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ioannis athanasiou webThe United Reformed Church is committed to creating a safe environment for all and has in place a robust safeguarding policy to ensure everyone is treated with the dignity and respect they deserve regardless of their circumstances. Ioannis Athanasiou, the URC’s new Safeguarding Officer, talks about the collective effort required in ensuring the wellbeing of children and vulnerable adults.

There is such a wide spectrum of human conditions and circumstances to consider in the process of ensuring adequate and appropriate safeguarding measures, yet it is a significant aspect of serving people, churches and local communities.

In the media, children are often referred to in relation to safeguarding, but safety matters for adults too, especially those who are vulnerable. Here at the URC we have established systems for protecting adults as well as children and young people.

The measures for supporting vulnerable adults can be found in the Safeguarding Adults at Risk document. Not only does this guidance look at how to prevent harm and what to do if you think someone might be at risk, it also looks at ways to empower those in need so that they can maintain independence, wellbeing and choice.

In December 2017, the Charity Commission issued a regulatory alert to charities across the country following a number of serious incidents. The commission’s updated strategy makes clear that safeguarding should be a key governance priority for all charities, not just those working with groups traditionally considered at risk.

It reminds us of the importance of setting an organisational culture that prioritises a safe and trusted environment – one that is safe for those affected to report incidents and concerns with the assurance that they will be handled sensitively and properly.

Jesus welcomed children and helped vulnerable adults during his ministry, and so does the URC. It requires courage to be vulnerable. We want anyone who comes into contact with our churches to experience a safe and trusted environment.

As said in Romans 15:1-2: ‘We who are strong ought to bear with the failings of the weak and not to please ourselves; each of us should please our neighbours for their good, to build them up.’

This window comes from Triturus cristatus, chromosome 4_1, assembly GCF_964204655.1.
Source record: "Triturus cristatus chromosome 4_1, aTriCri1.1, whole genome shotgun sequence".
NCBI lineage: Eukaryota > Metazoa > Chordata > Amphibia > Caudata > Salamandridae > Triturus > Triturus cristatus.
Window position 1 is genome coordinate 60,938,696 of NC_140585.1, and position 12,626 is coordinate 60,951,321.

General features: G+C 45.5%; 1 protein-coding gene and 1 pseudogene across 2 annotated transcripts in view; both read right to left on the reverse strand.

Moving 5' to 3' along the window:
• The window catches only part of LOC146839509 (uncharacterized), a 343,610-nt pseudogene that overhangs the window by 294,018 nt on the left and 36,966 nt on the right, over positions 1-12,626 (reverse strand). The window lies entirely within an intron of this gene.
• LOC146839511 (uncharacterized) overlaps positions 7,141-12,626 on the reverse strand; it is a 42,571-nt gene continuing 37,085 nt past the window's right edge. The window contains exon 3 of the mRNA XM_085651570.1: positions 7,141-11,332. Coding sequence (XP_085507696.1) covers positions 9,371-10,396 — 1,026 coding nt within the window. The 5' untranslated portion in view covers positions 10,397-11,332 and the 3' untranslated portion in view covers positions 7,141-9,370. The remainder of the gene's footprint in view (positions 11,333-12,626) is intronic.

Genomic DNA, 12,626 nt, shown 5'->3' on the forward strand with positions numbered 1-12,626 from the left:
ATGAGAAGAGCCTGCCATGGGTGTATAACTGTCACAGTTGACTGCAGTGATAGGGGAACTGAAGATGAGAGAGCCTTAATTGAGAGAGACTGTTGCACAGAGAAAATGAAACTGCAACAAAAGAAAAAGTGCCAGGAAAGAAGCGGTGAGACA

I see this ‘we’ as the collective effort of all of us to safeguard our brothers and sisters from abuse, harm or neglect.

 

Benjamin Zephaniah news bannerReform magazine's Charissa King caught up with the celebrated poet and activist Benjamin Zephaniah at his Brunel University office in Uxbridge.

It’s 2011, and a group of students are in heated debate. ‘Benjamin Zephaniah’s at this university,’ says one. ‘You’re telling lies!’ says another: ‘Zephaniah’s a rebel – he wouldn’t be in a place like this!’ ‘No it’s true! I’ve seen him!’

Meanwhile, the man being discussed is listening in to the argument, from his office window overhead.

To be fair to those students, Zephaniah took an unusual route to professorship. Kicked out of school aged 13, dyslexic and unable to properly read or write, he got into trouble with the police and was incarcerated before deciding to leave for London, to focus on writing and performing dub poetry.

Zephaniah went on to achieve international fame and rejected an OBE offered by Tony Blair’s government in 2003, in protest against Britain’s role in the slave trade and the Iraq war. 

Your first poetry performance was initiated by your mum, in church, when you were 10 years old. What was church like for you at the time?

The first church I knew was 55 Bevington Road, Aston. It was in someone’s front room. A Pentecostal church we used to call Triumphant Church of God. In those days, I knew many black churches but none of them had a building, they were all in different rooms. Every year we’d have a convention, where the churches get together, in either a hall or a community centre. I can remember all the songs, tambourines… The thing I remember most of all, is the speaking in tongues. Me and my brother used to mock them a bit: ‘Does God talk like that?!’ We could mimic them.

It wasn’t just about the worship, it was about community and coming together. Once they stopped doing the church bit, it was talk about ‘back home’ and ‘How’s so and so doing?’ and ‘How’re your children doing?’

Some of the preachers were so charismatic, so convincing. If you didn’t believe a word they were talking about before, when you see them… I mean, they’re working up a sweat! I’m convinced it’s where a lot of my poetry comes from – the techniques they use, that’s what I use in my poetry. There were some real characters. You’d say: ‘Wait till this man comes to preach! When he preaches, he’s got so much style.’

Read more of this article, published in the February edition of ReformYou can also subscribe here.

Man Image Rosie Reflection webIn Smirnoff’s recent ‘We Are Open’ campaign, a TV advert says, ‘labels are for bottles not people’. This got church related community worker (CRCW) Rosie Buxton – who works for the Swansea region of churches in Wales – thinking about the labels attached to people, intentionally or not …

CRCW ministry is about people, not projects. As Helen Stephenson says in her reflection, ‘Church related community work is not about projects it’s about people’, but unfortunately, we like to put labels on people and situations.

Labels are the first way people are defined. Vulnerable, disadvantaged, troubled, challenging, disabled, celebrity, addict, Christian, Muslim, lonely, financially inactive, refugee, asylum seeker to name but a few. We get so caught up in labels, we forget the human being behind them.

Read more: CRCW ministry: changing the world one person at a time